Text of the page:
Today you may use a certain data provider and they may have a good platform and it may seem logical to ask them to help connect the data and provide the much needed context. The fact that they invested in a platform proves the point that data without context is less valuable, otherwise data providers would just send spreadsheets and spreadsheets worth of data to their customers instead of developing tools to provide context and help them better sort through the data. The benefit of this approach is it is cheapest from an op-ex perspective, however, there are several problems with depending exclusively on a data provider to help build the perfect solution: 

  1. A data provider’s tools can’t make the last and most important data connection – the connection back to your customers. And giving your customer data to a company whose business is selling data, just isn’t good business 
  2. It is nearly impossible to get all of the data from one company. Even the biggest and best lack a couple key ingredients and normally data providers don’t like giving their data to other data companies. It’s also rare that a data provider has the best data across all categories, each has their strengths and weaknesses
  3. Lastly, there is the risk that the data provider’s data goes bad – what happens if the data provider you choose is no longer able to provide the best data in a category, or another data set becomes available that they don’t have? The investments in connecting the data, training the team, and building new processes are all lost. 

Build it yourself. 

To overcome the challenges and risks of depending on a data provider to help solve the problem and build the perfect solution, some ag lenders with the budget and access to IT resources might consider building the solution themselves. There are several down sides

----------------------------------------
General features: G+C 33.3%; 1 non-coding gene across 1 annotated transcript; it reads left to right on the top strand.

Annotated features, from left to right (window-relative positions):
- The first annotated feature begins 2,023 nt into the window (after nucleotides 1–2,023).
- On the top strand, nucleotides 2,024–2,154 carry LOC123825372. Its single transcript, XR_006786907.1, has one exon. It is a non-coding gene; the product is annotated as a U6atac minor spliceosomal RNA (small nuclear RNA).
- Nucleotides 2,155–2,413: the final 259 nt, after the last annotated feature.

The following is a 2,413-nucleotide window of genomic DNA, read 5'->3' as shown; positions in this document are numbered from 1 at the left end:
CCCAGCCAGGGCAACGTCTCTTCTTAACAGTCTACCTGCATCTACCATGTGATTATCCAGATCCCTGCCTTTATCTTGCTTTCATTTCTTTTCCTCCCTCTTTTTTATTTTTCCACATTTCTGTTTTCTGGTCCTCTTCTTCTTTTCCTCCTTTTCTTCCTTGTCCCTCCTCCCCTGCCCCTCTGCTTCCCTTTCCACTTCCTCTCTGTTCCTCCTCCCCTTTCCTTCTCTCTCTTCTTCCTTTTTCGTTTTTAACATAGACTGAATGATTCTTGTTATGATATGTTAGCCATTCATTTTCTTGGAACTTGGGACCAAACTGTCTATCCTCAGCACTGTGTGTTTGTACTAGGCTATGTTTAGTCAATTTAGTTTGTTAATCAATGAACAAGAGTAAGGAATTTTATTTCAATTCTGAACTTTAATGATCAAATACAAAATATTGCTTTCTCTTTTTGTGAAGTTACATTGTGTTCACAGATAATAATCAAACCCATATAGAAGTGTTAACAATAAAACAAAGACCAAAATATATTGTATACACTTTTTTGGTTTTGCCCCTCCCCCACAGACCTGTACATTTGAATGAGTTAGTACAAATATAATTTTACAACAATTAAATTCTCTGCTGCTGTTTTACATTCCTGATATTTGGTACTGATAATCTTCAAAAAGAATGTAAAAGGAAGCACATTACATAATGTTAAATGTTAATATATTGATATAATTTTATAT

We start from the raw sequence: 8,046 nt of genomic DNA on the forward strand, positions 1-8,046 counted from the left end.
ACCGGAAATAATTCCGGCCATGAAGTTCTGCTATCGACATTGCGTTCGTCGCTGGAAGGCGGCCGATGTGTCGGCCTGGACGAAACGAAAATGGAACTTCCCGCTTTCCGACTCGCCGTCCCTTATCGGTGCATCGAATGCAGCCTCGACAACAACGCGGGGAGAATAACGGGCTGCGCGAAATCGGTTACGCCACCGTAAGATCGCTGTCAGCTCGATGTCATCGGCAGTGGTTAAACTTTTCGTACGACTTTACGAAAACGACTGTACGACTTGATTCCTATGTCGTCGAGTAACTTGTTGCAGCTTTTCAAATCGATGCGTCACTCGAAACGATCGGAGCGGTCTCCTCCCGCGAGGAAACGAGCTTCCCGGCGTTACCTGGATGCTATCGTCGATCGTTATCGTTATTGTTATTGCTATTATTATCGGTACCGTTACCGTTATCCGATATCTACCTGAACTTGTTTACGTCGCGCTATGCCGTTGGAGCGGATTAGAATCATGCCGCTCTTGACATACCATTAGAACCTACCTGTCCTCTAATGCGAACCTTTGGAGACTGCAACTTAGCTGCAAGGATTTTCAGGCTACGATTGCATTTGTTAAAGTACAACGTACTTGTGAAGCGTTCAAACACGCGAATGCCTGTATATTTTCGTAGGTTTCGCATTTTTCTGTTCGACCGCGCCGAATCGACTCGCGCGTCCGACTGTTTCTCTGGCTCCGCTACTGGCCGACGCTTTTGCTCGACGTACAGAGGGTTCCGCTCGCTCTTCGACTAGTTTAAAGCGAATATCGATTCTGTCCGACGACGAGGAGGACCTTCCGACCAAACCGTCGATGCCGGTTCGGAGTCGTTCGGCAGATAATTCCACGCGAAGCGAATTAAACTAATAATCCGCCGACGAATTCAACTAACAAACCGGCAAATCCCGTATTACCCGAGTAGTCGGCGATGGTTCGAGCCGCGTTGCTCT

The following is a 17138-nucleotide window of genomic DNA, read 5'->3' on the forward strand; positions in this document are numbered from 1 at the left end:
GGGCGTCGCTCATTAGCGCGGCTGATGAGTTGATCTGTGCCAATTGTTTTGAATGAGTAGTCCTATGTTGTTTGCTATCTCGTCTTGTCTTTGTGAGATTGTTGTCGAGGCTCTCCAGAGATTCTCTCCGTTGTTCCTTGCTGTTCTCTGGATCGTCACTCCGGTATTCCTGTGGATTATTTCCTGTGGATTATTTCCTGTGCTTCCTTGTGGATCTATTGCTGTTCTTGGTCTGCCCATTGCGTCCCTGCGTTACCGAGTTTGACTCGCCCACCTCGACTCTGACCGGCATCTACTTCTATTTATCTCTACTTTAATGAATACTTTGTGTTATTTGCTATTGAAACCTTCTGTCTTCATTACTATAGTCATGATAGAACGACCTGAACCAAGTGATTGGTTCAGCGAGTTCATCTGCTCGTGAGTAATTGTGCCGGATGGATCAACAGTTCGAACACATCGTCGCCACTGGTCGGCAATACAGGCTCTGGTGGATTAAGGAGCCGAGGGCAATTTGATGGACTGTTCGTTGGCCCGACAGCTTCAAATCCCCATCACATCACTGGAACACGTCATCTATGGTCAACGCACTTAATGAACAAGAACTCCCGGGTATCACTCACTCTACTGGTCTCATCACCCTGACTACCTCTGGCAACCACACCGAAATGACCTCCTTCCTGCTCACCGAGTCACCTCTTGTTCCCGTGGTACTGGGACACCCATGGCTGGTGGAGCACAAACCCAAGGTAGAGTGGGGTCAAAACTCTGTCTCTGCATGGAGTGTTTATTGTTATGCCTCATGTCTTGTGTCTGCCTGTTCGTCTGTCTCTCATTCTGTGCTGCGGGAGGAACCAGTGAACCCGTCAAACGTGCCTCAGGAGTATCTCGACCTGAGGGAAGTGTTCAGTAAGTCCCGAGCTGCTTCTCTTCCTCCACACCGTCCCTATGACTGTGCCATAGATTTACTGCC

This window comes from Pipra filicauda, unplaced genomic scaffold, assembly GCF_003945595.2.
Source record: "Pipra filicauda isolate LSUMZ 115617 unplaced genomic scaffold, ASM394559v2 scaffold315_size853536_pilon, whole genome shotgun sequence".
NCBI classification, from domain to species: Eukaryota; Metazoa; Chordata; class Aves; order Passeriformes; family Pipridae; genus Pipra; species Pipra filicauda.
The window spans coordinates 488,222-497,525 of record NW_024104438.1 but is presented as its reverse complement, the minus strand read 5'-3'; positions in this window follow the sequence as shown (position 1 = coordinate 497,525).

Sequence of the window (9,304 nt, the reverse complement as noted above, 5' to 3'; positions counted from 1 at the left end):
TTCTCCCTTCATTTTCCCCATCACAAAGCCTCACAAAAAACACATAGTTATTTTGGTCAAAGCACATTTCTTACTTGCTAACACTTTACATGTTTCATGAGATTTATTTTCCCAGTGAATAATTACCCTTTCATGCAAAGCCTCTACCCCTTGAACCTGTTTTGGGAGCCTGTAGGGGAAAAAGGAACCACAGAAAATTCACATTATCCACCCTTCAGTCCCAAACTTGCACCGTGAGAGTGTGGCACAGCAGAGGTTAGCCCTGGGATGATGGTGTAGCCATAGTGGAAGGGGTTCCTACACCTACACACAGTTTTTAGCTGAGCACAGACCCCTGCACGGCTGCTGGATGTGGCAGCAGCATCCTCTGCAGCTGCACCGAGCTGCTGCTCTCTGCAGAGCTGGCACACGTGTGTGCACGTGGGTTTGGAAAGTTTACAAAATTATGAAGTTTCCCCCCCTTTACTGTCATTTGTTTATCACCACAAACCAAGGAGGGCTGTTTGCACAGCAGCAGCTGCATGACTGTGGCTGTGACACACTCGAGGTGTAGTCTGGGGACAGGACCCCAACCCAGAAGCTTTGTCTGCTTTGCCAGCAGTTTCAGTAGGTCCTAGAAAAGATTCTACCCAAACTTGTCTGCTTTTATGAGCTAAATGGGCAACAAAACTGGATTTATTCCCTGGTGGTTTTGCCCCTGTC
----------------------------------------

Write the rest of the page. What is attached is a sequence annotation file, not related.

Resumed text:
to this approach: 

  1. The initial development cost 
  2. Ongoing support costs 
  3. And the time it takes to develop the solution. 

The benefit of this approach is complete control. The cost of this approach also likely causes an organization to skip an important step in
building a solution that includes agricultural context. This is because doing so requires major investments in a geospatial platform and foundational data sets that aren’t core to the objective, but remain very important to adding context and utility to the final product. For example, consider the need to map all tax PINs and parcels, CLUs, SSURGO soil data, USDA data and more – this data is secondary to solving the core problem and it is tempting to leave it out as the investment in the technology to include it is substantial. However, as outlined above, without this context, the data is simply visualized as “pins” on a map, which leaves out important context and fails to accurately visualize the underlying connections buried within the data.